As for the CRA’s claim that there is no evidence “those consumers are aware of or care about the differences in fructose content between HFCS 42 and 55,” CFH cites the outpouring of support for its petition, as well as thousands of signatures it elecited, as evidence of “overwhelming consumer demand for this exact type of information on the label “
No carte blanche for GRAS
Also disputed by CFH is the corn refiners’ contention that HFCS was given a GRAS designation without regard to the concentration of fructose it contained, when, in fact, the FDA was quite unambiguous in specifying that it was approving HFCS with fructose concentrations of approximately 42% or 55%. If the definition allowed “for fluctuations upwards and without limit, then there would be no need for the FDA to use both HFCS 42 and 55,” it pointed out.
The belief that there was no actual limitation placed on the amount of fructose HFCS contains may help explain the rationale for the excessive levels found in a recent study of beverages and the reported addition of HFCS-90 (that is, 90% fructose) to some products, even though its use is specifically prohibited by the FDA because, according to CFH, its fructose/glucose ratio is so completely out of balance.
“Our food should not have HFCS with a fructose concentration above 55%,” CFH maintained, adding that if a food company wishes to use a higher amount than that, it must file a food additive petition for the amount it seeks to use and at all times “identify the percent of fructose in HFCS that it is using.”
In other words, you can’t make the fructose any higher in high fructose corn syrup than the FDA allows. Not without first bringing about a change in the rule that now exists.
Posted by Linda Bonvie -- August 5, 2014
Citizens for Health, the sponsoring organization of Food Identity Theft, has amended and broadened the scope of its 2012 petition to the Food and Drug Administration to require the labeling of specific amounts of fructose in products containing high fructose corn syrup.
The petition, which has so far received more than 10,000 favorable comments, with its only opposition coming from the Corn Refiners Association (whose members manufacture HFCS), has now been revised to include a request that companies be notified that “any product containing HFCS sweetener with more than 55% fructose is considered to be adulterated” under federal regulations and “cannot be sold in interstate commerce.”
Since the FDA now has the legal authority to order mandatory recalls, the petition filed by CFH had previously sought to have “timely, public regulatory action” taken to identify food products using sweeteners not meeting the applicable Federal definitions of “generally recognized as safe,” or GRAS, as being adulterated.
The group acted to amend and supplement its original petition in the aftermath of two recent developments.
One was the FDA’s proposed rule, posted this past March, to require a separate line item on the Nutrition Facts label for “added sugars.” The other was a recent study that found significantly higher amounts of fructose in various beverages than the 55% currently permitted.
The latest request is also in keeping with the concerns CFH has expressed about the clandestine use of HFCS-90, an unauthorized form of the sweetener that is 90 percent fructose instead of the 55-45 fructose/glucose ratio that the FDA has approved.
Other additions to the petition included requests for:
- the FDA’s proposed new rule to require that specific kinds of added sugars be identified on the Nutrition Facts panel– and if they include HFCS, the actual percentage of fructose it contains be listed as well. (Note to readers: the FDA term “sugars,” which includes all kinds of sweetening agents, should not be confused with with ”sugar,” which refers to sucrose, a natural substance that the FDA has ruled cannot be used to describe HFCS.)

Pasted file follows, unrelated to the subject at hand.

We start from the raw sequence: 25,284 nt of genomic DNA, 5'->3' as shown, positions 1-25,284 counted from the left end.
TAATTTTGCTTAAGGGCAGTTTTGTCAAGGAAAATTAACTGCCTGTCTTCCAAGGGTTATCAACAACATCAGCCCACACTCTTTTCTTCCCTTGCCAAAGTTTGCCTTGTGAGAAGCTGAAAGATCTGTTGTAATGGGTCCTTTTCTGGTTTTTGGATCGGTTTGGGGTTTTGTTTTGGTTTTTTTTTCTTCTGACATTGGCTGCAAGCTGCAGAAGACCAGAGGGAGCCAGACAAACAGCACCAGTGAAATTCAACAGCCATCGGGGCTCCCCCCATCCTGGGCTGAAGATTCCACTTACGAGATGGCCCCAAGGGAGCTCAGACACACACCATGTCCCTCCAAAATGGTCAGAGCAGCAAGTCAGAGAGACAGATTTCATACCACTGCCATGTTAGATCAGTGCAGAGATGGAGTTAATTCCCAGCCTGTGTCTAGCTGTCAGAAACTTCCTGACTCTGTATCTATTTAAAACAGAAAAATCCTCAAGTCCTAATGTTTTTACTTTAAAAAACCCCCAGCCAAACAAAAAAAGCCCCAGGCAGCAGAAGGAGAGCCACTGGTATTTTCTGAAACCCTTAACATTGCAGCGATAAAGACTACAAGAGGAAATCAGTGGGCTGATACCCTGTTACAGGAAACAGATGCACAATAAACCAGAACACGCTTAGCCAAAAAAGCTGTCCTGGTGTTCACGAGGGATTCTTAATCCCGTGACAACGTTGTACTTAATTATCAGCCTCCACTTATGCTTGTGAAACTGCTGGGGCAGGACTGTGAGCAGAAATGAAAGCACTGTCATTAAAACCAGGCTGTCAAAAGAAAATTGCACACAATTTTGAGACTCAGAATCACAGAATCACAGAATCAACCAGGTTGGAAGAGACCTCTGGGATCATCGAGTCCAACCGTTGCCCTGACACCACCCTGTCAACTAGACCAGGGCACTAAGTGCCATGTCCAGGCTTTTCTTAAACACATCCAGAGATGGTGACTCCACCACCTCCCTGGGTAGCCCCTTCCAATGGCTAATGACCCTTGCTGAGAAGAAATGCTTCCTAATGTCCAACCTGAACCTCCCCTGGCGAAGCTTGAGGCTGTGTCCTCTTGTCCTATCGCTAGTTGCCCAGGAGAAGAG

- a public hearing on the issue, which CFH considers” to be of critical importance to public health.
‘Full disclosure a basic right’
In amending its petition, CFA noted that what it is merely asking for is “transparency” regarding product ingredients. “Consumers have a right to know what is in their food, and ultimately what goes into their bodies,” the group noted. “The lead premise behind labeling is to accurately inform the consumer what is in the product they are about to consume, and secondarily, to keep the manufacturer honest about what they are putting in the product.”
It further noted that consumers “are highly savvy and have great concern about the ingredients used in their food products” and that full disclosure of the identity of ingredients in a product is a consumer’s basic right.
To clarify why it is now requesting that the Nutrition Facts panel provide this information, CFH pointed out that “requiring a manufacturer to state the identity of an ingredient is not unique,” since the FDA “holds a similar requirement for manufacturers that use botanicals in food and supplement products.
“There are several studies and research articles that are illustrative of the debate on the role of HFCS in regards to obesity and diabetes,” it added. “Whether one agrees that HFCS plays a role in diabetes and/or obesity, or if HFCS causes larger overall weight gains, or weight gains in areas of greater danger for obesity and diabetes (the abdomen) than other sweeteners such as sucrose, the fact remains that sweeteners in general are of concern to consumers, and consumers have a right to know the nature and amounts contained in food products. U.S. consumers want this information and it is consistent with the FDA’s mandate to compel food manufacturers to provide the public sufficiently robust label information.”
“We commend FDA’s step in the right direction to protect consumers and will file comments to that effect in the Nutrition labeling docket,” the group added.
If you haven’t yet commented on the CFH petition, you can do so by clicking here.
In our next blog, we’ll be talking about the solitary objection that’s been filed so far to the petition — the one from the Corn Refiners Association – and CFH’s response to it.